Every office has one: The poor guy whose desk is the first one everyone passes as they walk though the door.
Inside Bravo Company’s headquarters at Combat Outpost Dand wa Patan, that unlucky piece of real estate is occupied by Spc. Aaron Smith of Bangor, the human resources officer.
“People will come in and say, ‘Did the mail come in yet?’” Smith said with a roll of the eyes. “And I say, ‘Well, did you see any helicopters come in today?’ It’s pretty simple.”
So he can get his work done (and keep his sanity), Smith has posted a list of “Crap Answers to Frequently Asked Crap Questions” on the back of his desktop computer.
A few examples:
• “The more you ask, the longer it will take to get promoted.”
• “Don’t bother losing sleep over what combat patches you are authorized to wear. The only one that should matter to you is the unit patch.”
• “I don’t keep track of who comes in and out. I don’t know where the Road Runner is and I’m NOT Wile E. Coyote, so don’t ask me to track him down.”
• And finally, “Google can answer about 90 percent of your common-sense questions.”
If not the uncommon-sense ones.
Lamented Smith, who back home works full-time for the Maine Army National Guard, “I wish I could put my desk in a place no one knew about.”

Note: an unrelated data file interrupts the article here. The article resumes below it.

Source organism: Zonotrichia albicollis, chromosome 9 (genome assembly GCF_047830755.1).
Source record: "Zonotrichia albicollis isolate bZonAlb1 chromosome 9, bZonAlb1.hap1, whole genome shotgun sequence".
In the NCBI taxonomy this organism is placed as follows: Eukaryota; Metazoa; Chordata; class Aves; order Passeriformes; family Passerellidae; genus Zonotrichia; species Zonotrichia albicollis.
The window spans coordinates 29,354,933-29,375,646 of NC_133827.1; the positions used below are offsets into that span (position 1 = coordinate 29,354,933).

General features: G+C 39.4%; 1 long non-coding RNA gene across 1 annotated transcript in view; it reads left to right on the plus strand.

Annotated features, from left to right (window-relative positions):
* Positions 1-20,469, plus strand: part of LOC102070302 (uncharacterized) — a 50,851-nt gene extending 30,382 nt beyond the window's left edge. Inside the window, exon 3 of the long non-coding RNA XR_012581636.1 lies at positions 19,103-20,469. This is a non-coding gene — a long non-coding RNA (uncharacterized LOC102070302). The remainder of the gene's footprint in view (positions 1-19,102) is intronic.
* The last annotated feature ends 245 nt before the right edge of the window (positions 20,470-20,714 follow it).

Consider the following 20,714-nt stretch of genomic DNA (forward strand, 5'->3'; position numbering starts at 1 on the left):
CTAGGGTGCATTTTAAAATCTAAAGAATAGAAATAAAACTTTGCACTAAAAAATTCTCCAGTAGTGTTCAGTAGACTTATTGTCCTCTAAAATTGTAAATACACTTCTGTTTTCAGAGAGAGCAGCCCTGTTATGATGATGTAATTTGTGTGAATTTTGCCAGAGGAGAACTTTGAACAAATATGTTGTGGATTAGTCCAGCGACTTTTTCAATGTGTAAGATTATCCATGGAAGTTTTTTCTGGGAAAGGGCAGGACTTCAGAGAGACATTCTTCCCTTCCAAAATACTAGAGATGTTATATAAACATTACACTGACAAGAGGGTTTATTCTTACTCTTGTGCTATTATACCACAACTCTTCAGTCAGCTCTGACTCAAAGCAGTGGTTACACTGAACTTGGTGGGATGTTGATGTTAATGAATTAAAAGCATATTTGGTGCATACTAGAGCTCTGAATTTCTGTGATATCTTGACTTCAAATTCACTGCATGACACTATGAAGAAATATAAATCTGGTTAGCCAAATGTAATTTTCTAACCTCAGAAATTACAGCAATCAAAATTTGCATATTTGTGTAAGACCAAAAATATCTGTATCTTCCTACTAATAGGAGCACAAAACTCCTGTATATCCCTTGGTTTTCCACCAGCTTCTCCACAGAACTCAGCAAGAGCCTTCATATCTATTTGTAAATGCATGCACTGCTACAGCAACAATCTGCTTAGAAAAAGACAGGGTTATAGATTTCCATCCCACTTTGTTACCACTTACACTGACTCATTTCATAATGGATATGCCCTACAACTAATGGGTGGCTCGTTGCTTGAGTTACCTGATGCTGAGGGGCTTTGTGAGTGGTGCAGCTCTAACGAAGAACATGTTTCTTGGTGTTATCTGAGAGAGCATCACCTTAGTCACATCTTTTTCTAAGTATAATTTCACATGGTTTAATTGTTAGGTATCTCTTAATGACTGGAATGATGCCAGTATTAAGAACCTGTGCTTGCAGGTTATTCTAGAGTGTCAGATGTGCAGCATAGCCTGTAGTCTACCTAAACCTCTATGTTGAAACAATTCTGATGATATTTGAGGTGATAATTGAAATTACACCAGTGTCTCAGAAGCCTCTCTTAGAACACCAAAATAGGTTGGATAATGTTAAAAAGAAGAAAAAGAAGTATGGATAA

WHEN HE ISN’T painting pictures or working out in the gym or calling in mortar targets, Sgt. San Pao of Standish often finds himself comparing his two deployments to war zones with the Maine Army National Guard.
He has even compiled a long list of items, alongside two columns marked “Iraq 2004” and “Afghanistan 2010.”
Percent of beds vs. cots: Iraq – 100/0; Afghanistan – 1/99
Number of days to destroy boots: Iraq – 225; Afghanistan – 1 trip to the OP (observation post)
Number of showers in 45 days: Iraq – 45; Afghanistan – 14
Percent of rooms with Internet: Iraq – 100; Afghanistan – 0 (five ports total)
Outside (Urination) tubes: Iraq – 0; Afghanistan – 14
Easier mission: Iraq
Best mission: Afghanistan
IN ADDITION to providing a place for chow, Bravo Company’s mess hall serves numerous other functions:
Two tiny rooms in the back house visitors (including journalists) to Dand wa Patan.
The main eating area is used frequently for an array of daytime training classes, pre-convoy safety briefings and, with mind-numbing regularity, group video games in front of the big-screen TV monitor.
The only game in town: Call of Duty – Modern Warfare II.
Definitely not a Scrabble crowd.